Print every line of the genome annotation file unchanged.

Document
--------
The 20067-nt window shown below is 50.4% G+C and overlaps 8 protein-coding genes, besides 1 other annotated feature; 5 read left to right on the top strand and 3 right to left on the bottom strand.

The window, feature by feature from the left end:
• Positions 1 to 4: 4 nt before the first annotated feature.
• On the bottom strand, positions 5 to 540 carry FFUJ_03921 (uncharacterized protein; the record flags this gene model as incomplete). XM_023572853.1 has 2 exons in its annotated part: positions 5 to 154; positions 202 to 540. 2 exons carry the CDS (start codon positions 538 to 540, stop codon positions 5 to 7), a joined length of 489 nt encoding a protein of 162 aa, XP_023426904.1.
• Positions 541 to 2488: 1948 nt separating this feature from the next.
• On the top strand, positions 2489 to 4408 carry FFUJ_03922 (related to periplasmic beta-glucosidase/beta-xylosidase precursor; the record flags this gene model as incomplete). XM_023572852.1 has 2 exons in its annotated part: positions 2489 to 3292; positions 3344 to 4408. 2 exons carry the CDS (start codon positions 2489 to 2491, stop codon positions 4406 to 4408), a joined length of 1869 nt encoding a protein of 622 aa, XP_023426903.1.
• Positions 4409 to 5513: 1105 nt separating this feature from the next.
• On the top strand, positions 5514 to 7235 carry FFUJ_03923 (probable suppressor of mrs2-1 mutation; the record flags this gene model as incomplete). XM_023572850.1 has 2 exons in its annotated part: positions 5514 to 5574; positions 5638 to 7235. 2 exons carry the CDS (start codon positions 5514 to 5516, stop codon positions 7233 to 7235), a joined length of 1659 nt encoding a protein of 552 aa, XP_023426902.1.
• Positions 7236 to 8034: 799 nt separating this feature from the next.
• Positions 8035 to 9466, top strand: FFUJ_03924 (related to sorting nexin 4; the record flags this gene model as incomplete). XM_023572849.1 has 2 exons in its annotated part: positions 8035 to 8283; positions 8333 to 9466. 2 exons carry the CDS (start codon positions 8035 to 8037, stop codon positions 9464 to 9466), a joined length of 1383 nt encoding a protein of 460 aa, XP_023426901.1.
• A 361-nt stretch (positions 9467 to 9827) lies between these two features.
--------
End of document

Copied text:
The 20067-nt window shown below is 50.4% G+C and overlaps 8 protein-coding genes, besides 1 other annotated feature; 5 read left to right on the top strand and 3 right to left on the bottom strand.

The window, feature by feature from the left end:
• Positions 1 to 4: 4 nt before the first annotated feature.
• On the bottom strand, positions 5 to 540 carry FFUJ_03921 (uncharacterized protein; the record flags this gene model as incomplete). XM_023572853.1 has 2 exons in its annotated part: positions 5 to 154; positions 202 to 540. 2 exons carry the CDS (start codon positions 538 to 540, stop codon positions 5 to 7), a joined length of 489 nt encoding a protein of 162 aa, XP_023426904.1.
• Positions 541 to 2488: 1948 nt separating this feature from the next.
• On the top strand, positions 2489 to 4408 carry FFUJ_03922 (related to periplasmic beta-glucosidase/beta-xylosidase precursor; the record flags this gene model as incomplete). XM_023572852.1 has 2 exons in its annotated part: positions 2489 to 3292; positions 3344 to 4408. 2 exons carry the CDS (start codon positions 2489 to 2491, stop codon positions 4406 to 4408), a joined length of 1869 nt encoding a protein of 622 aa, XP_023426903.1.
• Positions 4409 to 5513: 1105 nt separating this feature from the next.
• On the top strand, positions 5514 to 7235 carry FFUJ_03923 (probable suppressor of mrs2-1 mutation; the record flags this gene model as incomplete). XM_023572850.1 has 2 exons in its annotated part: positions 5514 to 5574; positions 5638 to 7235. 2 exons carry the CDS (start codon positions 5514 to 5516, stop codon positions 7233 to 7235), a joined length of 1659 nt encoding a protein of 552 aa, XP_023426902.1.
• Positions 7236 to 8034: 799 nt separating this feature from the next.
• Positions 8035 to 9466, top strand: FFUJ_03924 (related to sorting nexin 4; the record flags this gene model as incomplete). XM_023572849.1 has 2 exons in its annotated part: positions 8035 to 8283; positions 8333 to 9466. 2 exons carry the CDS (start codon positions 8035 to 8037, stop codon positions 9464 to 9466), a joined length of 1383 nt encoding a protein of 460 aa, XP_023426901.1.
• A 361-nt stretch (positions 9467 to 9827) lies between these two features.